It’s at least the third time Trump has urged Assad and his allies to halt an operation on the Idlib province since last fall, as Assad tries to use his military to retake the country after nearly nine years of war.
But while Trump has in the past vaguely threatened to retaliate, the assault has continued on and off since then. The latest ground operation and intense aerial bombardment began about a month ago.
"Russia, Syria, and Iran are killing, or on their way to killing, thousands of innocent civilians in Idlib Province," Trump tweeted. "Don’t do it! Turkey is working hard to stop this carnage."
Unlike his previous warnings, Trump's tweet on Thursday did not include a threat to retaliate.
Syrian government forces, backed by Iranian proxies and Russian air power, have moved into the northwest, taking dozens of villages in recent weeks. Over 100,000 people have been forced to flee their homes, while an estimated half a million more could be displaced if the violence escalates, according to the International Rescue Committee.
"Humanitarian organizations are reeling under the weight of Idlib’s overwhelming needs," said Rehana Zawar, IRC country director for northwest Syria. "To prevent a humanitarian catastrophe on a massive scale, we are making an urgent call for an immediate ceasefire."
Since April, over 500,000 people have been displaced by Assad’s offensive on Idlib, where over three million civilians live, including roughly one million who have been displaced elsewhere within Syria, according to humanitarian groups. Al Qaeda-linked militants also control chunks of the province, with Turkey serving as a protectorate -- putting it at odds with Moscow, despite warming relations under Turkish President Recep Tayyip Erdogan and Russian President Vladimir Putin.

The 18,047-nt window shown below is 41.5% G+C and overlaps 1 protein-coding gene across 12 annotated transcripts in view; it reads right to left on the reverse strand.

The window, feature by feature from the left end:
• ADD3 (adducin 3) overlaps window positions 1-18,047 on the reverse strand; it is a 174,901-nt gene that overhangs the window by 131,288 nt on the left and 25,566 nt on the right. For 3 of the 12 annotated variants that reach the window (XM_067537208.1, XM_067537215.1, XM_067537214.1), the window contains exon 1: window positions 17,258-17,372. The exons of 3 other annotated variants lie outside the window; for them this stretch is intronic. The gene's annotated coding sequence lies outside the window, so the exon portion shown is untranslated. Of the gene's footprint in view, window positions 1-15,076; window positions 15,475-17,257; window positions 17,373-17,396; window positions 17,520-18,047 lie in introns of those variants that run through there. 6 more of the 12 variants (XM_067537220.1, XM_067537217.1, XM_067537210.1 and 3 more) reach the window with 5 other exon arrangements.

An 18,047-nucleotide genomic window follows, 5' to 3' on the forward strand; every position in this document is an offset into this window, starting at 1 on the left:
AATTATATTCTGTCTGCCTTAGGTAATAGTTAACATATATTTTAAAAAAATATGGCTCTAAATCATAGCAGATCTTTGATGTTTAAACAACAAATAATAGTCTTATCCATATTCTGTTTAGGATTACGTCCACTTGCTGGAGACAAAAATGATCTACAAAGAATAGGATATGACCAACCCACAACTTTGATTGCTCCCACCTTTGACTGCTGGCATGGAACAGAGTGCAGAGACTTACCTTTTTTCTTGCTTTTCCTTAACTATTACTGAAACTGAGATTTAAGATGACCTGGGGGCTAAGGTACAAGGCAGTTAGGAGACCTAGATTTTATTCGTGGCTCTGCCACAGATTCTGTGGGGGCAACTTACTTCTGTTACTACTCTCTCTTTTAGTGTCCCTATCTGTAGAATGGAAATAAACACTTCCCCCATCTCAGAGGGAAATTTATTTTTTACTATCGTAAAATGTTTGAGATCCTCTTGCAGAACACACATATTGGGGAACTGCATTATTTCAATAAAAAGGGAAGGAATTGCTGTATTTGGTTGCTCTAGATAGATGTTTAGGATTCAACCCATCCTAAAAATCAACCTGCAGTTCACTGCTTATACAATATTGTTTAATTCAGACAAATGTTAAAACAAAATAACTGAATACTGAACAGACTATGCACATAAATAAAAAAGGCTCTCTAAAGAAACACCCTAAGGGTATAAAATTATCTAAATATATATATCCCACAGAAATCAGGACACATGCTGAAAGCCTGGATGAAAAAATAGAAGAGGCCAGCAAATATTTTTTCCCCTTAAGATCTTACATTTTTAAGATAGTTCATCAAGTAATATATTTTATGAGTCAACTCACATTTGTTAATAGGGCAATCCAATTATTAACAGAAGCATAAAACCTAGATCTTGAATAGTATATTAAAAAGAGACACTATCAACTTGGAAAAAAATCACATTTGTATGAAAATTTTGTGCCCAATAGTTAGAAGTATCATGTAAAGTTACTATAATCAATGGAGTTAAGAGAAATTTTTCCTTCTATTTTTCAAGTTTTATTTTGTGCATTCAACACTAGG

Trump has previously taken credit for quelling fighting after a ceasefire was reached between Russia and Turkey.
"Nobody’s going to give me credit but that’s okay. That’s okay because the people know ... Millions of people have been saved," Trump said on Sept. 26, 2018, weeks after tweeting a similar warning to Assad and Russia.
But since this spring, Assad’s forces have continued to creep into the rebel stronghold, with Iranian proxies and Russian warplanes -- even after another Trump warning in early June.
The Trump administration has said that Assad cannot credibly lead the government of Syria and that the U.S. would restrict global funding to rebuild the country while he is in power. But that leverage has so far failed to convince Assad -- or more importantly, Moscow -- to agree to a ceasefire and engage in good-faith peace talks.
Critics say that’s in part because Trump’s threats ring hollow after he has twice moved to withdraw all U.S. forces from the country and their mission to defeat the terror group ISIS -- although Trump also twice ordered military force to respond to the Assad regime deploying chemical weapons.
ABC News’s Ben Gittleson contributed to this report.